Full versus Partial Delegation in Multi-Task Agency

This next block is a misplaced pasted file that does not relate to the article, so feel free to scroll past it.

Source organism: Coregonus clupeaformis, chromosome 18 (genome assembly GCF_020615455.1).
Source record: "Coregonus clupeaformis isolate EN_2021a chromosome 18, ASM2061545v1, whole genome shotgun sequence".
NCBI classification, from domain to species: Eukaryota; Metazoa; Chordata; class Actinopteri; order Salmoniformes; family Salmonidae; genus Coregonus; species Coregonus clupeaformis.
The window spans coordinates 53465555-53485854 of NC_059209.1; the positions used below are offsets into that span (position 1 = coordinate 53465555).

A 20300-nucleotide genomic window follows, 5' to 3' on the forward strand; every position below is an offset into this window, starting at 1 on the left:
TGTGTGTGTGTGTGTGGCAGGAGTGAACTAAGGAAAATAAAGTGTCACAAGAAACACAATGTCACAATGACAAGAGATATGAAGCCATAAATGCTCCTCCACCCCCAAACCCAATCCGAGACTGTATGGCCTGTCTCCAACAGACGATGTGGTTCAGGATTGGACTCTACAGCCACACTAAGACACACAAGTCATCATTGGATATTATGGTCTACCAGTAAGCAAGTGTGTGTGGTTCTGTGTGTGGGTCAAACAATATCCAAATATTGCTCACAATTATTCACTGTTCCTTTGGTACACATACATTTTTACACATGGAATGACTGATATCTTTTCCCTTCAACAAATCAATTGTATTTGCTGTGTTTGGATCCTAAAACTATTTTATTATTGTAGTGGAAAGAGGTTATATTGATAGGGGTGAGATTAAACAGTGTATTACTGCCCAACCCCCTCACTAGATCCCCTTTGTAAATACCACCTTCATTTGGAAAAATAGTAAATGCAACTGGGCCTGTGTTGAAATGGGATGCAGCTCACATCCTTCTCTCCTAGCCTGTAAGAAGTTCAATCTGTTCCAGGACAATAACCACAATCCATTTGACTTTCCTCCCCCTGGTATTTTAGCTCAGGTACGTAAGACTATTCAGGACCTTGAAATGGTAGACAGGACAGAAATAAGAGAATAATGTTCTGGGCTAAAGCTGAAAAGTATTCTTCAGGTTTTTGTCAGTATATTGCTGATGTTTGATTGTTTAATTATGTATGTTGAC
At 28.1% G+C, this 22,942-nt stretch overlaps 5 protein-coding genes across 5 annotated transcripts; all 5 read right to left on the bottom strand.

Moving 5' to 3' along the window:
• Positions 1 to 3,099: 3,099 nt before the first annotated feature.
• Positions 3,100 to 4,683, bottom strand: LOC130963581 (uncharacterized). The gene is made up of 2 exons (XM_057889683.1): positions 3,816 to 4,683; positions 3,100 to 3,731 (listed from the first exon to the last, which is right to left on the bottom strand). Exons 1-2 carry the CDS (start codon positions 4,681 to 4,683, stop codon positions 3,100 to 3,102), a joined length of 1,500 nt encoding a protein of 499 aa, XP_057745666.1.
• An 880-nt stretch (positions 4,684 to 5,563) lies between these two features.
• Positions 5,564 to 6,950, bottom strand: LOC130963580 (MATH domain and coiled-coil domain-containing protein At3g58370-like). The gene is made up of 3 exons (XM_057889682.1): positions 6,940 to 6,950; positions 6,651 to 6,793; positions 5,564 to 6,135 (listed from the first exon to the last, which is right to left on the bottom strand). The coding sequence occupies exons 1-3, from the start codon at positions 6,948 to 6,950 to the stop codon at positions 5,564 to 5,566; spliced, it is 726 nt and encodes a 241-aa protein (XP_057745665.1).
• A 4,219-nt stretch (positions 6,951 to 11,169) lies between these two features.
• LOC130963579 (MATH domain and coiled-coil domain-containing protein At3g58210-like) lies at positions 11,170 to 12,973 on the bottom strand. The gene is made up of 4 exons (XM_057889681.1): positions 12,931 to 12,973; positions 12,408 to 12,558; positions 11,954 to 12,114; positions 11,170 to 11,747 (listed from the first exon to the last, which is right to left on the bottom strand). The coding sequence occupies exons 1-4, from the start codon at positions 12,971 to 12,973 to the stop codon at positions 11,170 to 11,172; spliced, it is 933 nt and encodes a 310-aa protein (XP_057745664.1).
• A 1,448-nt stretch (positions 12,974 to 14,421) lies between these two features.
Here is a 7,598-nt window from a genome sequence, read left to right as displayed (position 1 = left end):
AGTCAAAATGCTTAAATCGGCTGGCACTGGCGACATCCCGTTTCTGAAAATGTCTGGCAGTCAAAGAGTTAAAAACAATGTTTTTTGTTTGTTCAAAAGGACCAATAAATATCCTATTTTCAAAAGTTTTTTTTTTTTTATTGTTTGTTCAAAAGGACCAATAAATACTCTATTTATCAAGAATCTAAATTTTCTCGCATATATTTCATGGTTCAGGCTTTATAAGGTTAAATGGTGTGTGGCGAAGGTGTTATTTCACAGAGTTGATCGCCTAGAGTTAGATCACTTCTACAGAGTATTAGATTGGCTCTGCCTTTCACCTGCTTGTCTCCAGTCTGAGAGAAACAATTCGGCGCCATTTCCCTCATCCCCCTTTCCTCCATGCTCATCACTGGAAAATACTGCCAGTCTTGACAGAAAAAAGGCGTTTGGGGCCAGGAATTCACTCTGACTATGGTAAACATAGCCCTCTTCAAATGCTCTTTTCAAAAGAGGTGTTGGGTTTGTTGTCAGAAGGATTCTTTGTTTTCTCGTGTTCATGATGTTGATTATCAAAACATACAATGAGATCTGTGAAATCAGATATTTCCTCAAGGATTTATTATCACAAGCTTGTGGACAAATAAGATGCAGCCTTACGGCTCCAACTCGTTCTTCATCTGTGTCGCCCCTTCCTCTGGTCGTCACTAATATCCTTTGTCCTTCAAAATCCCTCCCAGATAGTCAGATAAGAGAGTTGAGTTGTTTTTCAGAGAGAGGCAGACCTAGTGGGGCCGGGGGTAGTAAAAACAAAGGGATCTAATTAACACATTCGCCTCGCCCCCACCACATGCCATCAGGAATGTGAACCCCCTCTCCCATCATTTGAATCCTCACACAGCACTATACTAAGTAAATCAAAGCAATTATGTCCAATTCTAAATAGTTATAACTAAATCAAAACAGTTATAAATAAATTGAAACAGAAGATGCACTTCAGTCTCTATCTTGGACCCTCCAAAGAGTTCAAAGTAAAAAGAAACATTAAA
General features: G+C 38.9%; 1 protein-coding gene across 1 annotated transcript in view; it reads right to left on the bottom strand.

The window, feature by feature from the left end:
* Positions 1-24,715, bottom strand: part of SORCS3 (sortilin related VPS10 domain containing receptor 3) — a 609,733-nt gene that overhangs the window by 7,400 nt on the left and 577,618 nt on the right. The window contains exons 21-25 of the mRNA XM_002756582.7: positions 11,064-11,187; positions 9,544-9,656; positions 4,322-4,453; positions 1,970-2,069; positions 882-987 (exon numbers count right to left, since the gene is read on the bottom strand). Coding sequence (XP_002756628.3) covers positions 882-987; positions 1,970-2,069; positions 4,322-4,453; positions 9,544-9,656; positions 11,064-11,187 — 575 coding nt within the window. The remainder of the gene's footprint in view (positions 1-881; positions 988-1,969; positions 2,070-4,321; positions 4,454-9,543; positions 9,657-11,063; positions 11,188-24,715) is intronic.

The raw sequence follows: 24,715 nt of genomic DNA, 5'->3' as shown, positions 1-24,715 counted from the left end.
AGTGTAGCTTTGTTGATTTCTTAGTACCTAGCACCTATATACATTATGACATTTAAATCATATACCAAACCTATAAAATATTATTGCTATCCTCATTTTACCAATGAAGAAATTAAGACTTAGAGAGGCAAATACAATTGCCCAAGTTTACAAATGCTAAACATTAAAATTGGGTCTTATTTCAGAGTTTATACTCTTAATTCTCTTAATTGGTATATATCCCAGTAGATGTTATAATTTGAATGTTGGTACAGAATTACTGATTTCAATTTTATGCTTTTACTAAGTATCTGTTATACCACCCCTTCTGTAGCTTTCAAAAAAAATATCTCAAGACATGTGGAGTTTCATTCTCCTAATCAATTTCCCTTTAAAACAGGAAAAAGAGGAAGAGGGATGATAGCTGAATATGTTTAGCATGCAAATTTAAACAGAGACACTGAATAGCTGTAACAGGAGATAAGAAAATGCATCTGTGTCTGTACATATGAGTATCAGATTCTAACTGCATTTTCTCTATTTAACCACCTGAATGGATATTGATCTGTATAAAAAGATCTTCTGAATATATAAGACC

We consider a moral hazard type agency problem. Two tasks need to be performed within the agency. The principal can either delegate both tasks to the agent or perform one of the tasks himself. In the latter case the principal can choose which task to delegate but doing both personally is not feasible. As firm value is not contractible by assumption the incentive contract offered to the agent needs to be based on a possibly non-congruent performance measure. Allowing for both of the players to be risk averse, agency costs can arise from a trade-off in allocating incentives and risk as well as from a congruity problem. While full delegation results in a standard two task agency problem, partial delegation creates a double moral hazard problem as neither the principal can observe the agent’s effort nor vice versa. We find that full delegation is more favorable the more risk is optimally allocated to the agent. Accordingly partial delegation is beneficial if the principal has a relatively low degree of risk aversion. Moreover, full delegation allows the principal to scale incentives provided to the agent but not to fine tune the intensity of incentives for each effort separately. With partial delegation fine tuning is possible but increasing incentives for one effort implies reducing them for the other. If scaling is more effective in minimizing agency costs than fine tuning incentives, the principal tends to prefer full delegation to partial delegation and vice versa.
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